How to Make Homemade Fish (Fume) Stock
Of all the stocks home-cooks need to prepare for their favorite recipes, I'm guessing seafood stock is not at the top of the list. It has always been easy find both chicken and beef stock in your local market but hard to find seafood or fish stock.
That's changing now and commercial seafood stock is now showing up on my supermarket shelves. But what if I want to make my own home-made fish stock?
Is Seafood Stock the Same as Fish Stock?
I think of fish stock as being made from the bones and body parts of fish only where seafood stock can be made with both fish and shellfish shells.
When I make risotto that calls for fish stock, I often use shrimp shells to make my own simple stock by adding them to a pot of water and cooking the liquid down by half. This is more of a shrimp or shellfish stock but it's better than nothing.
Why Use Fish Stock?
Another great question. A well made fish stock can greatly enhance the flavor of all seafood recipes like risottos and pasta recipes dishes but it really reinforces the flavor of seafood sauces like Seafood Sauce for Pan Seared Fish Recipe.
A good fish stock also works wonders as a base for fish and seafood soups like New England or Manhattan Clam Chowder.
Fish Stock Ingredients
To me, a good fish stock needs lots of fish bones, maybe even a fish head or two. I know you are thinking, "where am I going to buy fish heads or even fish bones?"
If you are only purchasing boneless fish fillets like tuna, swordfish, halibut, or flounder, you are not going to have any bones or fish heads to make your stock. So what can you do?
1. Buy a whole fish like trout, flounder, branzino and fillet the fish yourself. Save the head and bones to make a tasty stock.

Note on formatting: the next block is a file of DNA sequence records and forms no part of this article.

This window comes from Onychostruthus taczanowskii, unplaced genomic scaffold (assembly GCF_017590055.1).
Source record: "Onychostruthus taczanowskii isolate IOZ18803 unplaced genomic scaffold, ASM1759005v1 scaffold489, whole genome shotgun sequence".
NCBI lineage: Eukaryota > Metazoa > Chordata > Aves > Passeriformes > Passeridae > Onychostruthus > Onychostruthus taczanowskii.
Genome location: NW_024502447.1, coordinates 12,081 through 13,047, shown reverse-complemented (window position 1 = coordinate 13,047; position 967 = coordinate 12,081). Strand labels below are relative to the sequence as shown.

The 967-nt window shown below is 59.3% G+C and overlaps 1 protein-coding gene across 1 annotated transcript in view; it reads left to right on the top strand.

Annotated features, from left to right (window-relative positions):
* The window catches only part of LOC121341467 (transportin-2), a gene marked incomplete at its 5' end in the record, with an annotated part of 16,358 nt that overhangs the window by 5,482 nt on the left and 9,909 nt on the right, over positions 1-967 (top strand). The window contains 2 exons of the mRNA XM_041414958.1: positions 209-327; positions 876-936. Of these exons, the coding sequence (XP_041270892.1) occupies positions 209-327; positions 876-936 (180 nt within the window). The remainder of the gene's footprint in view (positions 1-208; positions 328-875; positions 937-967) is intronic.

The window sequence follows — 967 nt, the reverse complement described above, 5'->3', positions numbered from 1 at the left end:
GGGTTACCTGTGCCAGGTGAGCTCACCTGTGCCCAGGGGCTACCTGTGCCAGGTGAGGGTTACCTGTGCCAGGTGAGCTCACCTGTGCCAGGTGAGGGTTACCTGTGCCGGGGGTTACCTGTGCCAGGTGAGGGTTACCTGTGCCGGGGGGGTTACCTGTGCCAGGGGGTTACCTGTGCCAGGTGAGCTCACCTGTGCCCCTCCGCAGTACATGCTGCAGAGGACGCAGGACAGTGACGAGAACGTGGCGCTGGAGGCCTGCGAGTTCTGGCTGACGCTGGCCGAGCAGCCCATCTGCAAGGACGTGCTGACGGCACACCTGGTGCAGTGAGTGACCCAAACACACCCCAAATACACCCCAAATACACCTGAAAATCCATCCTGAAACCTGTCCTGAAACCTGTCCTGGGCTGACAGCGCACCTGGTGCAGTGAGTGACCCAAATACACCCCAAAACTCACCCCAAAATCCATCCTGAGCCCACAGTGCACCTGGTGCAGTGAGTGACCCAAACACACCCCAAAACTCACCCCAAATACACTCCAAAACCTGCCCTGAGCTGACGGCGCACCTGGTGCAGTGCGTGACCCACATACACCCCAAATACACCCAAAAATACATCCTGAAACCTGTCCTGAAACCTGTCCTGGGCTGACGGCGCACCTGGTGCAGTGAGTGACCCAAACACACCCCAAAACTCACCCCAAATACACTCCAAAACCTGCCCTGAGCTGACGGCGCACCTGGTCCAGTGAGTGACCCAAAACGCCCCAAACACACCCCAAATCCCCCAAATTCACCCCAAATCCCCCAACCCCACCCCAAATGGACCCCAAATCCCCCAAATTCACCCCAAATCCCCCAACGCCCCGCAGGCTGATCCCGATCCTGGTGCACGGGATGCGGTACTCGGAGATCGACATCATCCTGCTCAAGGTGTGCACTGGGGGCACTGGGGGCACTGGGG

2. If you absolutely can't stand filleting your own fish or cutting off the heads, make friends with your local fishmonger. Buy a whole fish and ask him or her to clean and fillet the fish but save the fish bones and head for your stock. They will be happy to do this for you.
3. If you are tight with your local fishmonger, ask them to save some bones or fish heads for you and they most likely will give them to you or sell them to you at a very low price.
Although you can use any fish available to make your good homemade fish stock, I would recommend you stay away from really oily fish like salmon or mackerel. These fish are very pungent and may give your stock an overpowering flavor.
It's also important to clean the bones by washing them under water to remove any residual blood. If using fish heads, be sure to remove the gills to reduce any off tasting flavors and aromas.
You'll be adding what professional chefs call aromatics to the stock to add additional layers of flavors. Aromatics may include onions, garlic, carrots, celery and leeks plus herbs like parsley, tarragon, cilantro and bay leaves.
It's important to chop the vegetables into small dices or thin slices so there is more surface exposed to the water allowing for quicker extraction of flavors from them.
The goal when preparing a classic fish stock is to end up with fresh, clean, delicate flavor that is not over fishy in both taste and aroma. From my research, a higher ratio of clean bones to water offers the best results.